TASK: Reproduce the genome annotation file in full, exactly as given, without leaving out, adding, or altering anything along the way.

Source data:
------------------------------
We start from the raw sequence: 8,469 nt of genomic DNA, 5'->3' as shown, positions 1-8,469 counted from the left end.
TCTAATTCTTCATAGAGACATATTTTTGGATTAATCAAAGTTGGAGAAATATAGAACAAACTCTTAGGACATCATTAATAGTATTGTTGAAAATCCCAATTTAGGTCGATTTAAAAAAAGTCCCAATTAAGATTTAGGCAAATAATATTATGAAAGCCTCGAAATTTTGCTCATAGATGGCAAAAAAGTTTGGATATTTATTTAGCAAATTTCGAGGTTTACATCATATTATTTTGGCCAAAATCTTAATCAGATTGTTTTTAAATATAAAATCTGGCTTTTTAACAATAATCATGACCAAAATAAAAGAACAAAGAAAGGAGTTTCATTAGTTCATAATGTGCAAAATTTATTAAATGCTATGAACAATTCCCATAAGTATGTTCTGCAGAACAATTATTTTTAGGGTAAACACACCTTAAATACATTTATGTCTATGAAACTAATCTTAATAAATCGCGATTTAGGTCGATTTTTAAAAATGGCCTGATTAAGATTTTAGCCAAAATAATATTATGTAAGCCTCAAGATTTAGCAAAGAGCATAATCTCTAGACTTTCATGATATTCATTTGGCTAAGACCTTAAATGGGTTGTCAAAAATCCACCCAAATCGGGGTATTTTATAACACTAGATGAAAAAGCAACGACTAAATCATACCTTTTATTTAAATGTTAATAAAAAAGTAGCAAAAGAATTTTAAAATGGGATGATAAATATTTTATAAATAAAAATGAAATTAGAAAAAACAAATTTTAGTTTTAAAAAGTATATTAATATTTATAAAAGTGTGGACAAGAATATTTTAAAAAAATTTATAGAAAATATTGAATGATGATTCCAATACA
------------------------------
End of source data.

We start from the raw sequence: 8,469 nt of genomic DNA, 5'->3' as shown, positions 1-8,469 counted from the left end.
TCTAATTCTTCATAGAGACATATTTTTGGATTAATCAAAGTTGGAGAAATATAGAACAAACTCTTAGGACATCATTAATAGTATTGTTGAAAATCCCAATTTAGGTCGATTTAAAAAAAGTCCCAATTAAGATTTAGGCAAATAATATTATGAAAGCCTCGAAATTTTGCTCATAGATGGCAAAAAAGTTTGGATATTTATTTAGCAAATTTCGAGGTTTACATCATATTATTTTGGCCAAAATCTTAATCAGATTGTTTTTAAATATAAAATCTGGCTTTTTAACAATAATCATGACCAAAATAAAAGAACAAAGAAAGGAGTTTCATTAGTTCATAATGTGCAAAATTTATTAAATGCTATGAACAATTCCCATAAGTATGTTCTGCAGAACAATTATTTTTAGGGTAAACACACCTTAAATACATTTATGTCTATGAAACTAATCTTAATAAATCGCGATTTAGGTCGATTTTTAAAAATGGCCTGATTAAGATTTTAGCCAAAATAATATTATGTAAGCCTCAAGATTTAGCAAAGAGCATAATCTCTAGACTTTCATGATATTCATTTGGCTAAGACCTTAAATGGGTTGTCAAAAATCCACCCAAATCGGGGTATTTTATAACACTAGATGAAAAAGCAACGACTAAATCATACCTTTTATTTAAATGTTAATAAAAAAGTAGCAAAAGAATTTTAAAATGGGATGATAAATATTTTATAAATAAAAATGAAATTAGAAAAAACAAATTTTAGTTTTAAAAAGTATATTAATATTTATAAAAGTGTGGACAAGAATATTTTAAAAAAATTTATAGAAAATATTGAATGATGATTCCAATACA